Apart from the autonomy revolution, the DARPA Grand Challenge also unleashed significant innovations in sensing and artificial intelligence. David Hall of Velodyne, which made high-end speakers and sound systems in the early 2000s, innovated and developed what would later be called the "surround view lidar," where the arrays of lasers and detectors rotated 360° to provide a complete 3D image of the environment around the car. This proved to be an incredibly ingenious innovation and was used by multiple competitors in the DARPA Grand Challenge. Over time, lidar has become a critical third sensing modality, in addition to more mature radar and camera technologies, for providing situational awareness, localization, mapping, and obstacle avoidance capabilities for autonomous cars.

Most players in the autonomy space rely on lidar today, though Tesla is, again, an exception. For some companies, this is a critical enough technology to warrant captive control and internal development: Waymo, Aurora, Argo, GM-Cruise, and Intel-Mobileye are examples of autonomy-platform players with internal lidar development efforts.

The consumer electronics space has also been active in promoting lidar capability in products. Apple launched lidar-equipped iPads and the iPhone 12 in 2020, allowing consumers to experience its impact in a personal way, and increasing acceptance as it transitions into safety applications for ADAS and autonomy.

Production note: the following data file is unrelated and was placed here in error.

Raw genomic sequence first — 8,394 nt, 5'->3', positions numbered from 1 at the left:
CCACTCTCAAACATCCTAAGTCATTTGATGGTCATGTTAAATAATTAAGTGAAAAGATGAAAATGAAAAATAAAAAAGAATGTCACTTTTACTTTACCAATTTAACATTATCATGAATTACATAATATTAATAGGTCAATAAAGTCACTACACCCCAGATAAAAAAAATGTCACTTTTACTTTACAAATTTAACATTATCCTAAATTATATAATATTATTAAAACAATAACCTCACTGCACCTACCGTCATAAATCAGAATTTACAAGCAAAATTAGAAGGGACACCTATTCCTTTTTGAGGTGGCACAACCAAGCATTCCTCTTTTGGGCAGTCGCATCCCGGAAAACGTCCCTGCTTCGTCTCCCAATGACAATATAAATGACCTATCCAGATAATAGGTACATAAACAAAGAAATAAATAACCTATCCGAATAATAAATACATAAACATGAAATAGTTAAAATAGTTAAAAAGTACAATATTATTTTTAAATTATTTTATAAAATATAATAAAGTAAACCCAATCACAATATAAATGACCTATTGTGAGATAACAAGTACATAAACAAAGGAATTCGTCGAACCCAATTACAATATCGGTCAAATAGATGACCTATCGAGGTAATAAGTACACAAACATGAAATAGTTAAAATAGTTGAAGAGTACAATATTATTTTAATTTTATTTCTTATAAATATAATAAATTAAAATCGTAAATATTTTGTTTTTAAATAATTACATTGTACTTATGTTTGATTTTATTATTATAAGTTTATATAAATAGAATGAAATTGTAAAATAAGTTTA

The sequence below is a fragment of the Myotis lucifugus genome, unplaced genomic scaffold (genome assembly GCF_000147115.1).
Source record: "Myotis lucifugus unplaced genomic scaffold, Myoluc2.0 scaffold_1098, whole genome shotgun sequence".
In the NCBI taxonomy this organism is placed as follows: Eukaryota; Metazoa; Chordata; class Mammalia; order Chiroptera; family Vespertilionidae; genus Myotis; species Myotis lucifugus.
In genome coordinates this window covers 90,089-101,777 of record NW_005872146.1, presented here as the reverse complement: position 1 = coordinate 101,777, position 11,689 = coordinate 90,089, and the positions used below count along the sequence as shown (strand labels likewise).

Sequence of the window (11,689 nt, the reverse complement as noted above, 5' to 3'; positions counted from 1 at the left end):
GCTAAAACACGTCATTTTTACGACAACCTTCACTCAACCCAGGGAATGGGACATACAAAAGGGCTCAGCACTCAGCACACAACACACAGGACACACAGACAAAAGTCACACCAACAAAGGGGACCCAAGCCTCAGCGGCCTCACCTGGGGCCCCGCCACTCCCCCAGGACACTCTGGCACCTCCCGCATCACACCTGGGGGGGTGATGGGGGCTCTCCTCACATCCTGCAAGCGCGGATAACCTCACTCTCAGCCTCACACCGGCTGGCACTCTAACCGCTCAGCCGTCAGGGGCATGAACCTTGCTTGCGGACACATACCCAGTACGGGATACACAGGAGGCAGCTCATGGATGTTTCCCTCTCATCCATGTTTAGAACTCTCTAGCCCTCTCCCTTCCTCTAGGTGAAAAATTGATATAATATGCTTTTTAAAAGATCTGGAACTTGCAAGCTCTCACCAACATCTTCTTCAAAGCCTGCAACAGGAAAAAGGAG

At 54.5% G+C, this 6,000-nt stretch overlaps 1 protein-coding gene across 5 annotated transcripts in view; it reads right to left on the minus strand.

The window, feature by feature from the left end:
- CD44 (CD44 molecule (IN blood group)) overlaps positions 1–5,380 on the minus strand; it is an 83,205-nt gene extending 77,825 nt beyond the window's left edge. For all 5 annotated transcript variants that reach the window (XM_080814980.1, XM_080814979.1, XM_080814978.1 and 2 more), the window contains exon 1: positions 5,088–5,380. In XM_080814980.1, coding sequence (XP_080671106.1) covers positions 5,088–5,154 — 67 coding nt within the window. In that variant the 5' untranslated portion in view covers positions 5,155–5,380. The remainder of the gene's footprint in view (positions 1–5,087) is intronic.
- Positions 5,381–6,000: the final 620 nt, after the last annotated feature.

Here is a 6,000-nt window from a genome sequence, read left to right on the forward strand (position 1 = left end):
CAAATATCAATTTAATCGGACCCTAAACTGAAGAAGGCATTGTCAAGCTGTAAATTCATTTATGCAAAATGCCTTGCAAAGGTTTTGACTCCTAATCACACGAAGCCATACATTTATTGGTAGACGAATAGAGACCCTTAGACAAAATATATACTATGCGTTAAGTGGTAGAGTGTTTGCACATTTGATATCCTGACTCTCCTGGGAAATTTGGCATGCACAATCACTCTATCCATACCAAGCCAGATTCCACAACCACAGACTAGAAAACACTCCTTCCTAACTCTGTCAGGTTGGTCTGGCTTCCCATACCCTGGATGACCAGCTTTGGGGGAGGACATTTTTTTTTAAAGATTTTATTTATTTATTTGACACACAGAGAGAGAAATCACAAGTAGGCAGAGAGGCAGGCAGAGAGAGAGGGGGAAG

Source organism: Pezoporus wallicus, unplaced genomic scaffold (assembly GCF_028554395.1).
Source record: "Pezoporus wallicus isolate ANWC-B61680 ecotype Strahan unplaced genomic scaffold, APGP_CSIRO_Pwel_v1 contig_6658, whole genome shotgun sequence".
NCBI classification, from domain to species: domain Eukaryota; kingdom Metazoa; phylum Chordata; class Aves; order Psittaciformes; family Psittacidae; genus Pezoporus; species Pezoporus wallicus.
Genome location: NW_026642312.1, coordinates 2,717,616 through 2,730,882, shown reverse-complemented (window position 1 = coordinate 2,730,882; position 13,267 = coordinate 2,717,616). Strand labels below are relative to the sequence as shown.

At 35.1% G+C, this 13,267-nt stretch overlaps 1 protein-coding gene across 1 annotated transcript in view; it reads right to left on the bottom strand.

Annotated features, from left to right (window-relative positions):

Automotive lidar investments and approaches

Since 2013, ~$2B of venture funding has gone into approximately 80 different startups pursuing different technology avenues for realizing an automotive performance lidar. Additional investments have gone into captive lidar developments by autonomous vehicle technology players, as well as automotive Tier 1 companies like ZF, Valeo, and Continental. High-profile lidar IP lawsuits have occurred—the most well-known was a gripping soap-opera-like legal battle between Uber and Google in the 2017–2019 timeframe.

The venture-investment frenzy is due to the somewhat inflated and aggressive business projections for autonomous ride-hailing and transportation as a service (TaaS), and the opportunities created for lidar. The investments are contributing to what appears to be a bubble, reminiscent of the fiber-optics investment frenzy for communications at the turn of the century.